Tallinn stops small shops spirits sales

Uus määrus võib lõpetada ka Wismari tänaval ühe elumaja keldris asuva Euro Alkoshopi tegevuse, sest kauplusel võib nõutavaid ruutmeetreid väheks jääda.

PHOTO: Mihkel Maripuu

Today, Tallinn city government council deliberates bill by council which, among other restrictions, prescribes that shops selling alcohol are to have area of 150 square metres or more.

Also, sales of alcohol is planned to be halted at stores with front doors within 50 metres of some educational establishment of hobby school. Limits also await sports events where alcohol may only be sold «in (a) sales spot(s) located on area specified and fenced for the target group». The bill also bans alcohol sales in gas stations.

The limits seem tough but Tallinn enterprise department expert Aave Jürgen points at the overall picture of trade in Tallinn. «As at October, Tallinn has about 2,000 alcohol sales spots. Of these, 1,161 are catering establishments where alcohol also is offered. 237 places have alcohol whole sales, and 619 stores include alcohol on shelves,» listed Ms Jürgen.

According to her, the 150 m2 max limit only touches shops, and these include all larger and smaller shopping centres. Ms Jürgen does not think the under 150 m2 stores are very many.   

Total area, says Ms Jürgen, is considered to make it simple. «For stores located on rental premises, owners have contracts with square metres specified. When shopkeeper owns the facilities, we get the area from register,» explained Ms Jürgen.

Also for the sake of simplicity, restrictions will not apply to pre-school children’s establishments. «Today, child care in any apartment block also counts as kindergarten, so it would be beyond us to check it out. Also, a kid as a rule goes there with a parent so he/she will not be strolling around a liquor store alone,» explained Ms Jürgen, adding that alcohol ads are banned near kindergartens anyway.  

Asked about the Regalia liquor store not quite 50, but 60–70 metres from Tallinn French Lyceum, Ms Jürgen said this is an exceptional case. «We want to establish general rules; the bill was not compiled to shot this or that alcohol store. Probably, there are other exceptional or so-and-so cases as well.»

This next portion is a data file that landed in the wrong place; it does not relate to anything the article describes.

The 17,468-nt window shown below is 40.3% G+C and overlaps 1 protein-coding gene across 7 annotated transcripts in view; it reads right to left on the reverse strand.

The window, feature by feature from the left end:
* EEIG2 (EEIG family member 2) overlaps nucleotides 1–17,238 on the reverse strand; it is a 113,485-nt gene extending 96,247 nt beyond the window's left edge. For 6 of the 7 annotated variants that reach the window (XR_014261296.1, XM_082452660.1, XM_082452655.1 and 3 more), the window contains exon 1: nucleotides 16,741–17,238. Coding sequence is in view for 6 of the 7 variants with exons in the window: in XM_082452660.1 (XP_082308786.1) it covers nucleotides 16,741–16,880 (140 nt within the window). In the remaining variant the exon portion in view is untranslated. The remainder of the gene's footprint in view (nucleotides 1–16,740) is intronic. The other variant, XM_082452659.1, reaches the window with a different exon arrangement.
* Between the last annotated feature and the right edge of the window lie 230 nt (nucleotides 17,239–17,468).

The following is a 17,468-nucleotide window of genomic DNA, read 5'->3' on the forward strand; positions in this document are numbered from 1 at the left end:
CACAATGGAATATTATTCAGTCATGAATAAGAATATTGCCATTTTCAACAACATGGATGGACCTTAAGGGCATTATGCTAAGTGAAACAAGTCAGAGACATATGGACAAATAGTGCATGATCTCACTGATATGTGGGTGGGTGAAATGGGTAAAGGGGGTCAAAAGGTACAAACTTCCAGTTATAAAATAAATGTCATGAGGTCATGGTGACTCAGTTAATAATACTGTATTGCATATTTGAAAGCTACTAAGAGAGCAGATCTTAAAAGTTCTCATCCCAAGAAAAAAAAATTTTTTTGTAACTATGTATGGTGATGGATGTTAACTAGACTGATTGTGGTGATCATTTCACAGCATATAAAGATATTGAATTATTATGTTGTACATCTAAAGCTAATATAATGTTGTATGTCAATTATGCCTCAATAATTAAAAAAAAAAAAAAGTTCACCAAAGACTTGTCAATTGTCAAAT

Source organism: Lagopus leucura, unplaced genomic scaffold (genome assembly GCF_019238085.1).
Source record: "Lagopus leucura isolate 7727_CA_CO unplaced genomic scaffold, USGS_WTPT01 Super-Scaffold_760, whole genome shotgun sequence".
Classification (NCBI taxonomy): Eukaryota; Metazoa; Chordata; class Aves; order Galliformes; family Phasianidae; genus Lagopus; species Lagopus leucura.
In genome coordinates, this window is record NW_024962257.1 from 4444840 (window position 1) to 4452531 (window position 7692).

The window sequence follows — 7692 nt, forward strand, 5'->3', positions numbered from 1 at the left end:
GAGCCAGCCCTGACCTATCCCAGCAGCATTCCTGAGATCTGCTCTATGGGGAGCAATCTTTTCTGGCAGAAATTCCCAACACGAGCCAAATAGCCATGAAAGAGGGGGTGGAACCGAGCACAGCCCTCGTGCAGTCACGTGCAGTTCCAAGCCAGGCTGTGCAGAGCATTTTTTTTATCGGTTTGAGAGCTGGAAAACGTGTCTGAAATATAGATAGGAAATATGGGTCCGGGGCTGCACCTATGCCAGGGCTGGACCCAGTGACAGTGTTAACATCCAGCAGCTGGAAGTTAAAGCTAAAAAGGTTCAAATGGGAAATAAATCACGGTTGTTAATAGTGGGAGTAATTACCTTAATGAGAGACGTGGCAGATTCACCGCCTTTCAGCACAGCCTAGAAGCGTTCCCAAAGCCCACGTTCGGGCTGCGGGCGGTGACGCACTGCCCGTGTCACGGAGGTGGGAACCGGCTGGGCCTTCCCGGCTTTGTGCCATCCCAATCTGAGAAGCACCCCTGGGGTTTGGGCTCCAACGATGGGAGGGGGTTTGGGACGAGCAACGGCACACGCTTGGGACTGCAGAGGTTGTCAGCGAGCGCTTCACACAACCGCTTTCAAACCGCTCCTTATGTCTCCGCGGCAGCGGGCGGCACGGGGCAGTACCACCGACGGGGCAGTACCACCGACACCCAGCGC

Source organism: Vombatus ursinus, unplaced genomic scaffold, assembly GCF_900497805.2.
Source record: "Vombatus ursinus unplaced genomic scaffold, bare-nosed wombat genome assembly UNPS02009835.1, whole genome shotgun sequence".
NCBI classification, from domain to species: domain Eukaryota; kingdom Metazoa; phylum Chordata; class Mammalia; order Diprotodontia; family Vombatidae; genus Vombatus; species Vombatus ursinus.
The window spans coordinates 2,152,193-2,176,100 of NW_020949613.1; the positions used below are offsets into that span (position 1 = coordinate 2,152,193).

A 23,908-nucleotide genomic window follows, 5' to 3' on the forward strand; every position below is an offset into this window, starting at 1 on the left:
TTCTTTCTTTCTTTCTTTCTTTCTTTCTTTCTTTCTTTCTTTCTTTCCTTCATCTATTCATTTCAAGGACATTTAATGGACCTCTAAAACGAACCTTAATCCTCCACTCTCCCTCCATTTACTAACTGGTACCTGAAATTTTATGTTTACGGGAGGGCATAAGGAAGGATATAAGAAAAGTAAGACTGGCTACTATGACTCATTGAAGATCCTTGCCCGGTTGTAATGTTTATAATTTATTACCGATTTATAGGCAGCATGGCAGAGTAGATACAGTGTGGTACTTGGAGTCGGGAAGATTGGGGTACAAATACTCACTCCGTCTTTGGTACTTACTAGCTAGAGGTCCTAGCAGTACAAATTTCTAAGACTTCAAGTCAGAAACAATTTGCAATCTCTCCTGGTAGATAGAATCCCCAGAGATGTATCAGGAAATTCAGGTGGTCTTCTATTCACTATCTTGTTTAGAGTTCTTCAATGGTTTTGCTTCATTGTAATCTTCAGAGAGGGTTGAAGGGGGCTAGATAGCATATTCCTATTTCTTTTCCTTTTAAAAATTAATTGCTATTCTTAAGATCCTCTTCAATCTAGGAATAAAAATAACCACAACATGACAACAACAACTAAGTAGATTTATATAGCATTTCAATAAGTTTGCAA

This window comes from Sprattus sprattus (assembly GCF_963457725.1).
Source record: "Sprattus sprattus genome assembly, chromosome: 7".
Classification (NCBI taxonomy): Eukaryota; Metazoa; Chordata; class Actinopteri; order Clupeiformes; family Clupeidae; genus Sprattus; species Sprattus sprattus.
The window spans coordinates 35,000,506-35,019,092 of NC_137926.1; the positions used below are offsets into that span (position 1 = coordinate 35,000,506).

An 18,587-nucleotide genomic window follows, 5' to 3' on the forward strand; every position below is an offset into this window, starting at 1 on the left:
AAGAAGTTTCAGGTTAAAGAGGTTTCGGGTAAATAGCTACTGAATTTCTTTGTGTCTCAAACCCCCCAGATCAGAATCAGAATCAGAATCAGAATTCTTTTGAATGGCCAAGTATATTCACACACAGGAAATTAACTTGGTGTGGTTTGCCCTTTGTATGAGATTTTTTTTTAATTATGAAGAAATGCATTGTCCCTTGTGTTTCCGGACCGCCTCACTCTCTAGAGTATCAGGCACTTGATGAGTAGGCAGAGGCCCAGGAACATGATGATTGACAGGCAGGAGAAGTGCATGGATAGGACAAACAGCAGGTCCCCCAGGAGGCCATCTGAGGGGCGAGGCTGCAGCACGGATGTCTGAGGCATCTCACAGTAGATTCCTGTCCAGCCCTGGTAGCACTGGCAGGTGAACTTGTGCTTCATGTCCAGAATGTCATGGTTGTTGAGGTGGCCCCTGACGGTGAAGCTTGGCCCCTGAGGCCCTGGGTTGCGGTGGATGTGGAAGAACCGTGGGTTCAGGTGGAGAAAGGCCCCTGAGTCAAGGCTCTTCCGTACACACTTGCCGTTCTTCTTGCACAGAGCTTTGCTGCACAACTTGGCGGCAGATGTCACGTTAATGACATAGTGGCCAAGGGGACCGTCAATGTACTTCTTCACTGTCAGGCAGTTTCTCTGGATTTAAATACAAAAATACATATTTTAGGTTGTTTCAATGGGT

On such exception would be the alcohol store on the Videviku and Planeedi St corner. In reality, the store is across the street from Tallinn Gymnasium of Humanities but its official address is Koidu St 97 and its main entrance is in another street so the ban is no threat – if area is sufficient.

Meanwhile, trouble is brewing for Tatjana who runs a liquor store in the semi-basement of a residential building at Wismari and Kapi St corner. The sign says «Euro Alkoshop» and in it, alcohol is not the sole stuff sold – but a vital one. «So who needs this thing? How come they up and ban? I have invested money here, assumed loans. I should do at least three more years of business here to more-or-less break it even. I have three people working for me right now and I’m just about to hire a fourth. They would all be jobless and so would I. Who would win from this?» asked Tatjana.

Having calmed a bit, she said perhaps she will reach the 150 m2 quota if every nook and cranny be counted.

A small shop owner opting to stay anonymous said the landlord had just offered a 40 m2 storage on top of the 120 m2 sales area. «I said I’d be thinking about it, though in reality there’s no need. But now I will have to seriously consider – to expand or to close doors. Without alcohol, a lone grocery store will not survive,» he said.

But a letter of explanation to the bill explicitly says the small shop folks like Tatjana are the root of the evil in city governmental eyes. Therein, Estonian Institute of Economic Research is cited saying in 2013 for 26 percent of participants in the study the closest alcohol spot was in a residential house or neighbouring house, and for 60 percent it was a ten minute walk. «To cut the numbers of such stores, and the option to get alcohol in a couple of minute walk, the minimal requirement for a store is raised from 75 to 150 square metres,» reads the letter of explanation.

Just the stores in harbours and airports are spared the ban. Also, the village store in Estonian Open Air Museum may proceed with sales of spirits – made especially for visitors – with a clean conscience. 

Pursuant the bill limits are set to enter into force starting July 1st 2015.

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